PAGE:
Thursday, January 12, 2006

Edging towards Omega

Long-time Platinum Club mega-uber value reader and virtual buddy David Jackson, the hardest-working man in financial blogdom, continues his relentless disruption of the traditional stock research model, now expanding his free conference call transcript service to 400 companies (and counting).

Why is this important? If, like me, you are a beleaguered lone telecom analyst working in London and have more than a passing interest in companies like Google, eBay, Yahoo!, Microsoft or Apple, when earnings season begins, you basically have a few options:

  • Stay up to listen to the conference call at home (usually at least 10:30 PM here);
  • Come in the next day and make time to listen to the replay (I work in an open-minded firm which appreciates the way I go about my work, but I can envisage some firms where the head of research or sales would probably say, "What does Google have to do with European telecoms? Get busy and put out another hold note on OTE!");
  • Subscribe to a transcription service (this is the expensive option).

We have a group subscription to CallStreet, and I don't even want to know how much it costs. I'm lucky to not have to shoulder the cost myself, but what about independent analysts, consultants, or individual investors? Moreover, as David himself points out, typically you can't quote from these commercial services' transcripts without express permission. This initiative appears to solve two problems, for free.

As readers may recall, one of my areas of continual interest is in how decentralized information flows can disrupt my own industry. Just as voice and content at the edge of the network can pressurize telcos, I continue to believe analysis and opinion-shaping in a free environment at the edge of the markets has the potential to obliterate traditional broker research as we have known it.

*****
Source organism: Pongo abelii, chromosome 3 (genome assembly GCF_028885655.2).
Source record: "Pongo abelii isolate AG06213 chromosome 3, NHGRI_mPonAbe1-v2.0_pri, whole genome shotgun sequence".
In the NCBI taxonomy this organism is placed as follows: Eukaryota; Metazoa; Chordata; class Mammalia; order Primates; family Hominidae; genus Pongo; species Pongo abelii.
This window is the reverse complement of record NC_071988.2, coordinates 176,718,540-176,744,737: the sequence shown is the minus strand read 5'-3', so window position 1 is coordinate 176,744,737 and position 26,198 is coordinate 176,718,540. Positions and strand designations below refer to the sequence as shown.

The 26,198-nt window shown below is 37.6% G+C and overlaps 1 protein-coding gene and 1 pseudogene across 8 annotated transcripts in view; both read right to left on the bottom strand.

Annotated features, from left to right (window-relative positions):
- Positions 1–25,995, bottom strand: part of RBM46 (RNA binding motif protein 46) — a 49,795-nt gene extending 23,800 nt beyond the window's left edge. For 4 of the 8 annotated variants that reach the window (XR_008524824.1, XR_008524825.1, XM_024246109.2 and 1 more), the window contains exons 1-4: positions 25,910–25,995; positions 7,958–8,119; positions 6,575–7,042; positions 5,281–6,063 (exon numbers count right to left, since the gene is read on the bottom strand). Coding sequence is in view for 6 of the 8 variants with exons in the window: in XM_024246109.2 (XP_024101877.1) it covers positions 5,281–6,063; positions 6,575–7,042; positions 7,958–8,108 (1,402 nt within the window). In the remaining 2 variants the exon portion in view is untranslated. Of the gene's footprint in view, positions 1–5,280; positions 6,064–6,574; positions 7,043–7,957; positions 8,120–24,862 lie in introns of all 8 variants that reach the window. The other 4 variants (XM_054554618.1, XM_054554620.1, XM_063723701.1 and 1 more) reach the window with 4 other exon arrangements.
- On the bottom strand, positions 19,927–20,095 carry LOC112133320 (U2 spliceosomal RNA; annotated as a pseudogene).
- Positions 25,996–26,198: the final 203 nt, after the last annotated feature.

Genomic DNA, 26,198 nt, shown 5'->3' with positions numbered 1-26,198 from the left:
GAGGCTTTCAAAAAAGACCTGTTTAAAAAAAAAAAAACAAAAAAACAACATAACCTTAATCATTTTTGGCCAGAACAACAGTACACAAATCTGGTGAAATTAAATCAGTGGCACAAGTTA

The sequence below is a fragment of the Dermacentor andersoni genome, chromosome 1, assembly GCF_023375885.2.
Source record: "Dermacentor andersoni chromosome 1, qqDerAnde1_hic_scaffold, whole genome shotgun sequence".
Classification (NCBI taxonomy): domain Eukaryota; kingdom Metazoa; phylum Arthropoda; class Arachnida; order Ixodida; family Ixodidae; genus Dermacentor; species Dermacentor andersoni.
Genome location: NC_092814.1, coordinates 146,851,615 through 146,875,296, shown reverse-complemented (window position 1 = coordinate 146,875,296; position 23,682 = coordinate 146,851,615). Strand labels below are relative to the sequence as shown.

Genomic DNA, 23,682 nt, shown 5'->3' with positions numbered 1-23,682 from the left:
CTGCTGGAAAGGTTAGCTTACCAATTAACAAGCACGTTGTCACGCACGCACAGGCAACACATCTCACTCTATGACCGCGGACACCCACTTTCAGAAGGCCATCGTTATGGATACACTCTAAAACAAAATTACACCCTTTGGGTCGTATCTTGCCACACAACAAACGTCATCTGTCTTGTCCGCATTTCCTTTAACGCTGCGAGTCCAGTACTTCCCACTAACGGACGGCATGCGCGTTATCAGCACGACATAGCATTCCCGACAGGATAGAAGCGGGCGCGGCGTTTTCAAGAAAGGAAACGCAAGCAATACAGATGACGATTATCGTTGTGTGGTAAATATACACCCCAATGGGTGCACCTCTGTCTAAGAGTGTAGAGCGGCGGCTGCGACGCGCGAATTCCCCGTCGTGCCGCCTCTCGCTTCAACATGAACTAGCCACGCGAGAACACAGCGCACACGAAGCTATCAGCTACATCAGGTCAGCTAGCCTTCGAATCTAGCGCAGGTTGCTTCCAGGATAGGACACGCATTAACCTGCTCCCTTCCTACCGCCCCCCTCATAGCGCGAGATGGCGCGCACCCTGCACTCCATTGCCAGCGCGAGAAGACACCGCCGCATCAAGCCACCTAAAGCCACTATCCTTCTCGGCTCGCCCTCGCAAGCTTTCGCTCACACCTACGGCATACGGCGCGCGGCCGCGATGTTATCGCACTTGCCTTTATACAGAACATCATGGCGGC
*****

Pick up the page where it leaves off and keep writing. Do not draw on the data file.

Already my impression is that many fund managers spend more time reading blogs and forums (by the way, here's an interesting search engine devoted to indexing forums) than traditional research. Glancing at my Bloglines newsreader, I can see that prominent group blog Boing Boing has 37,965 subscribers (for those who don't use RSS that means Bloglines users who have opted-in to the feed), Engadget has 33,697, and Om Malik, a one-man show who does, let's remember, have a day job, has an entirely respectable 3,491. That's only Bloglines users. Don't forget users of Newsgator, MyYahoo!, Google Lens, and all the other readers who have simply bookmarked the sites.

We're talking hundreds of thousands of regular readers, I think, for some of these sites. These will continue to gain momentum and mindshare, and others will join them, while free and open resources like Om's Broadband Wiki can supplement the data collection and analysis process. David's conference call service is another step towards decentralizing and democratizing the analysis process. If, as should be the case by law, sell-side analysts are no longer privy to information about companies which is not in the public domain, then (intrinsic quality and imagination aside) I think the list of what separates "us" from "them" is growing shorter by the day.

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